Stars in Shadow Review – Space Dinosaurs!

A 4X strategy game that feels classical but still so fresh

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The space 4X genre competition is becoming rather fierce now. More and more of these titles are cropping up more frequently as Early Access titles or as full releases. Polaris Sector, Stellaris, Galactic Civilizations 3, Endless Space 2, Dawn of Andromeda, Master of Orion: Conquer the Stars, the list goes on and on. These titles allow would-be emperors to assemble their mighty space armadas for battle, boost their economies and expand their territories. Each of these games mostly adheres to titles that would lay the foundation of space 4X titles: Master of Orion and Master of Orion 2: Battle at Antares.

Almost all of the titles have used MOO and MOO 2 as a base while adding their own unique touches to mechanics and visual style to stand out from the crowd and become 4X space strategy top-dog. Now hoping to establish a 4X empire of their own are developers Ashdar Games with their 4X space game: Stars in Shadow. With traditional 4X mechanics complete with a few touches of its own, the developers of Stars in Shadow has thrown their hat in the table to provide 4X fans their own means for players to become galactic emperor.

Stars in Shadow plays like a 4X space strategy game reminiscent of classic 4X games like Galactic Civilizations 1 and Master of Orion 1 and 2. Like games in its field you start off choosing one of seven factions, each with their own characteristics and attributes, customize the size and population of the galaxy you want to rule and you’ll soon begin your quest to subjugate, negotiate, assimilate, even decimate your opponents. You begin with a single planet where you must begin building economic, manufacturing and research structures to get your plans of conquest into motion.

You’ll need to build factories to produce structures faster, mine for precious minerals and other valuables within the planet, setup farming to feed the populace and research ways to improve farming, enable faster production, build a stronger economy and of course, unlock upgrades for your ships and to build new ships to bring some real firepower into battle. All of these aspects play their part in your plans to show your rivals that there’s only room for one ruler of the galaxy.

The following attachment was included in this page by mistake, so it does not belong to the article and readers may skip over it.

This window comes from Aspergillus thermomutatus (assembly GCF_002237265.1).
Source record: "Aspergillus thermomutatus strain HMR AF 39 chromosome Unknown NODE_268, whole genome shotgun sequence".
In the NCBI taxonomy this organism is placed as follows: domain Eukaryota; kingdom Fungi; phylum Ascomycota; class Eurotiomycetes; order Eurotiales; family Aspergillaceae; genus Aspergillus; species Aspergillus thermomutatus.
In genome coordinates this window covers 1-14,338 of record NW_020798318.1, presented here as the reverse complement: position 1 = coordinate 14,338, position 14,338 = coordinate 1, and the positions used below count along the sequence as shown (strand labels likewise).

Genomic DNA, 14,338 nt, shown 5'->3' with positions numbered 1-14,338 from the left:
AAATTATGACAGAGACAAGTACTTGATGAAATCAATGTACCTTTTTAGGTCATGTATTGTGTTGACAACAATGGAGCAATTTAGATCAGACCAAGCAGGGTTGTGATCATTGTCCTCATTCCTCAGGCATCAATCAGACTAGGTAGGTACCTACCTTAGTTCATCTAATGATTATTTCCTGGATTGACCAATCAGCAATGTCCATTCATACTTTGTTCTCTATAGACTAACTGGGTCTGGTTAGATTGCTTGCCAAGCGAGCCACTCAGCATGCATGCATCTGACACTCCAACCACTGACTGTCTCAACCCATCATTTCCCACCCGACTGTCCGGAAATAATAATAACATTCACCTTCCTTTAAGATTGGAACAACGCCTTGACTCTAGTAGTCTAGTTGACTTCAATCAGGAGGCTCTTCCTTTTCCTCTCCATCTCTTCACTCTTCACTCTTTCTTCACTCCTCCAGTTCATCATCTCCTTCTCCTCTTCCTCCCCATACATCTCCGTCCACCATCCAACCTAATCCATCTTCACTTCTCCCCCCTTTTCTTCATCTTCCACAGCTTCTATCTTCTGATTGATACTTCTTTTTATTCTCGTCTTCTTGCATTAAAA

You’ll probably want to begin colonizing other planets as soon as possible as many of these planets are rich with resources like minerals, rare gems, and artifacts that you’ll want to grab for yourself. Not to mention your hostile neighbors wanting the same planets for themselves who are not exactly in the mood for sharing. When confronting these factions for the first time, you enter diplomatic negotiations with them and here you decide your relationship with your rivals. Do you begin a trade deal and share economic growth and research technologies? Do you wish to form an alliance and build a front together against other factions? Or do you outright declare war on everyone you meet and begin a campaign of destroying anyone that stands in your way?

Combat is in a turn-based fashion, very much like the space 4X games of old. Your fleet is on one side while the enemy on the other and you take turns moving your ships across the arena before unleashing supreme devastation. Your fighters, bombers, cruisers and battleships are all rearing for a fight, awaiting your commands to take the enemy down. Weapon effectiveness depends on the range and position of your ships, so it’s not enough to just point them in one direction and hope for the best. You’re able to rotate your ships in any direction to suit your strategy, be it positioning your fleets for a flanking maneuver, a head-on charge or a tactical retreat.

Engaging in battles is a joy to experience as you grip your armchair tightly planning your next move. As the energetic electronic battle theme is bursting out your speakers, you’re directing your fleet in a daring attack with cunning and skill, counteracting each maneuver your opponent makes before launching a barrage of missiles, lasers and bombs upon your rival’s armada and cheering in victory, showing your opponents what to expect when your armada comes to their borders to pay their colonies a little visit.